What have been the impacts of Chinas one-child policy?




Prince Mohamad Bin Fahd University

Summer 2020

Writing and Research 103

Research Proposal (This is a Sample and Template)


Saud Alqahtani : ID 201901709

Topic: What have been the impacts of Chinas one-child policy?

Can you imagine that China had a population of 818.3 million in the year 1970? Fifty years later, the people in China is 1.440 billion.

After World War II, the Chinese governments advised their citizens to have as many children as possible as they believed the children would bring more money in the country for economic development, produce more food, and be in a position to build a strong army. The population increased, abruptly attracting the government’s attention, and measures for population control were put in place (Hvistendahl, 2017). In 1979, the one-child policy was instituted. This was done through birth control measures and by the government offering economic incentives to families with fewer children. The purpose of this research project is to analyze the impacts of China’s one-child policy.

Description of the topic

The 1979 policy had impacts on people’s lives and their general activities. The fertility rates of people started to decrease after 1980. Birth control measures such as contraceptives and pills reduced the fertility rate as the citizens were afraid of violating the policy (Goodkind, 2019). The decrease in fertility rate translated to a reduction in birth rates hence slow population growth. There started to be a massive difference in birth and death rates.

Males were generally preferred more than females for some reason, including females would be tempted to give birth hence increasing the population, and males would be more productive in economic development and help in building a strong army (Zhang, 2017). Citizens had to overcome strict and harsh enforcement procedures of the policy like abortions and forced sterilization. There resulted in an aging crisis as the workforce reduced, impacting the economy.

Research questions

Who was affected by the policy? What was the effect of the plan on the economy? What are the merits and demerits of the system?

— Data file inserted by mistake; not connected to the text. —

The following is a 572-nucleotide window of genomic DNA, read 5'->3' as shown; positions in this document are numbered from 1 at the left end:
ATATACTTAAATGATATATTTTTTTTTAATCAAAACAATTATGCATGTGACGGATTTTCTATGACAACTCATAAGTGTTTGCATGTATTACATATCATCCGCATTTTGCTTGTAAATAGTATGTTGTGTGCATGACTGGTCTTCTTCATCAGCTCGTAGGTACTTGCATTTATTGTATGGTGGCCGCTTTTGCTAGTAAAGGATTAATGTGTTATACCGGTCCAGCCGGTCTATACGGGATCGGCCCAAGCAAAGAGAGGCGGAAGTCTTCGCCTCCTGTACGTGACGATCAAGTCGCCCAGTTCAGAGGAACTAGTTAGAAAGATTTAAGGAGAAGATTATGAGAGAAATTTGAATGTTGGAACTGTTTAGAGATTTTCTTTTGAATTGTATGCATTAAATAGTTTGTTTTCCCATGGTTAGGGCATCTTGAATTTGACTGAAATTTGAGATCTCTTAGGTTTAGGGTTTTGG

Literature review

The policy attracted the attention of the Chinese citizens with contradicting views where some opposed while others supported the system. All the citizens were directly affected since they had to cope with the new norm (Yang, 2018). Family affairs were disrupted, which resulted in economic changes. The economy was positively and negatively affected as the government’s expenditures were reduced while the family expenses decreased as the population decreased (Mehra, 2018). This implied that they had a lot of capital for investments, but the human resources to handle the tasks reduced. The policy had various advantages and disadvantages at the same time; the plan helped to transform the role of women in the society where they were involved in other economic matters. The government also offered financial incentives to families with one child, boosting industrial production, and other traditional benefits of having one child (Fong, 2018). More job opportunities were available as the population was low (Fong, 2018). There were also disadvantages attributed to the one-child policy, where the use of contraceptives was mandatory and to extreme points of sterilization (Liu, 2017). The system resulted in gender disparity as there are more males than females in china; this leads to social issues like marriage since males are more than females; hence some men don’t marry since they lack spouses. After the parents’ deaths, children were left with no support since their family web is shallow (Liu, 2017). The policy resulted in burdening the child when his or her parents aged since only one child in the family hence the burden of taking care of the aged parents. To conclude, the policy violated human rights according to the United Nations.


Carlsson, F., Lampi, E., Martinsson, P., Tu, Q., & Yang, X. (2018). Long-run effects of family policies: An experimental study of the Chinese one-child system.

Donaldson, J. B., Koulovatianos, C., Li, J., & Mehra, R. (2018). Demographics and FDI: Lessons from China’s one-child policy (No. w24256). National Bureau of Economic Research.

Goodkind, D. (2019). Formal comment on “Assessing the impact of the ‘one-child policy’ in China: A synthetic control approach.” PloS one14(11).

Hvistendahl, M. (2017). Analysis of China’s one-child policy sparks uproar.

Kim, S. W., Brown, K. E., & Fong, V. L. (2018). How flexible gender identities give young women advantages in China’s new economy. Gender and Education30(8), 982-1000.

Liu, Y. (2017). Are women rising as half of the sky? An empirical study on women from the one-child generation and their higher education participation in contemporary China. Higher education74(6), 963-978.

Zhang, J. (2017). The evolution of China’s one-child policy and its effects on family outcomes. Journal of Economic Perspectives31(1), 141-60.

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